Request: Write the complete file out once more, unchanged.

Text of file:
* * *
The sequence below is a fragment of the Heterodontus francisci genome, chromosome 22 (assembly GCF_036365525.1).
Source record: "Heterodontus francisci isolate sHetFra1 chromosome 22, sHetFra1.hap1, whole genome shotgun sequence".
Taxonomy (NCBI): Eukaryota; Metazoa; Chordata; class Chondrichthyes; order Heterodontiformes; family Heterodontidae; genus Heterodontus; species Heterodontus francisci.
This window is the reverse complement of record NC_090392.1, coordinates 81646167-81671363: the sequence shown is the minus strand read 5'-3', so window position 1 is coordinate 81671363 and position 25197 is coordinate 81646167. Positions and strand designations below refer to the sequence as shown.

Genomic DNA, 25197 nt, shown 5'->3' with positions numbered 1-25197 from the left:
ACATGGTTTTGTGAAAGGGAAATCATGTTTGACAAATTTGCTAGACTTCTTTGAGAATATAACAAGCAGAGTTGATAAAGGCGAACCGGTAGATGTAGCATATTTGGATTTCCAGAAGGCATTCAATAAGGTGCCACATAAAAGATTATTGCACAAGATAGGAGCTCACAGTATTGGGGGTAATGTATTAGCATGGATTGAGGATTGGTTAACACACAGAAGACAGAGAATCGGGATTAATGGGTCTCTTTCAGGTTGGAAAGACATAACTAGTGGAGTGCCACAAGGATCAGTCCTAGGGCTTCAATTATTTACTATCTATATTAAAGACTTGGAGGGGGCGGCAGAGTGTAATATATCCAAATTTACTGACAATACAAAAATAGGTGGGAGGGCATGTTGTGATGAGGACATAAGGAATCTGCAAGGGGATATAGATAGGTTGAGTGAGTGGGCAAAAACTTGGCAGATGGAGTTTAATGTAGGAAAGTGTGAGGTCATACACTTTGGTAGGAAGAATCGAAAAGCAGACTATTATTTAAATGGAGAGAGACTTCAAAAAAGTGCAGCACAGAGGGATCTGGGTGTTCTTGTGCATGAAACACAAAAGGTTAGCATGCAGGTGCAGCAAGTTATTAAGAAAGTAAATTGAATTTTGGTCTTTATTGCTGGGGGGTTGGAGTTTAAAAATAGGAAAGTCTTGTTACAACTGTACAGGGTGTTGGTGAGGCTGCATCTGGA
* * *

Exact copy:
The sequence below is a fragment of the Heterodontus francisci genome, chromosome 22 (assembly GCF_036365525.1).
Source record: "Heterodontus francisci isolate sHetFra1 chromosome 22, sHetFra1.hap1, whole genome shotgun sequence".
Taxonomy (NCBI): Eukaryota; Metazoa; Chordata; class Chondrichthyes; order Heterodontiformes; family Heterodontidae; genus Heterodontus; species Heterodontus francisci.
This window is the reverse complement of record NC_090392.1, coordinates 81646167-81671363: the sequence shown is the minus strand read 5'-3', so window position 1 is coordinate 81671363 and position 25197 is coordinate 81646167. Positions and strand designations below refer to the sequence as shown.

Genomic DNA, 25197 nt, shown 5'->3' with positions numbered 1-25197 from the left:
ACATGGTTTTGTGAAAGGGAAATCATGTTTGACAAATTTGCTAGACTTCTTTGAGAATATAACAAGCAGAGTTGATAAAGGCGAACCGGTAGATGTAGCATATTTGGATTTCCAGAAGGCATTCAATAAGGTGCCACATAAAAGATTATTGCACAAGATAGGAGCTCACAGTATTGGGGGTAATGTATTAGCATGGATTGAGGATTGGTTAACACACAGAAGACAGAGAATCGGGATTAATGGGTCTCTTTCAGGTTGGAAAGACATAACTAGTGGAGTGCCACAAGGATCAGTCCTAGGGCTTCAATTATTTACTATCTATATTAAAGACTTGGAGGGGGCGGCAGAGTGTAATATATCCAAATTTACTGACAATACAAAAATAGGTGGGAGGGCATGTTGTGATGAGGACATAAGGAATCTGCAAGGGGATATAGATAGGTTGAGTGAGTGGGCAAAAACTTGGCAGATGGAGTTTAATGTAGGAAAGTGTGAGGTCATACACTTTGGTAGGAAGAATCGAAAAGCAGACTATTATTTAAATGGAGAGAGACTTCAAAAAAGTGCAGCACAGAGGGATCTGGGTGTTCTTGTGCATGAAACACAAAAGGTTAGCATGCAGGTGCAGCAAGTTATTAAGAAAGTAAATTGAATTTTGGTCTTTATTGCTGGGGGGTTGGAGTTTAAAAATAGGAAAGTCTTGTTACAACTGTACAGGGTGTTGGTGAGGCTGCATCTGGA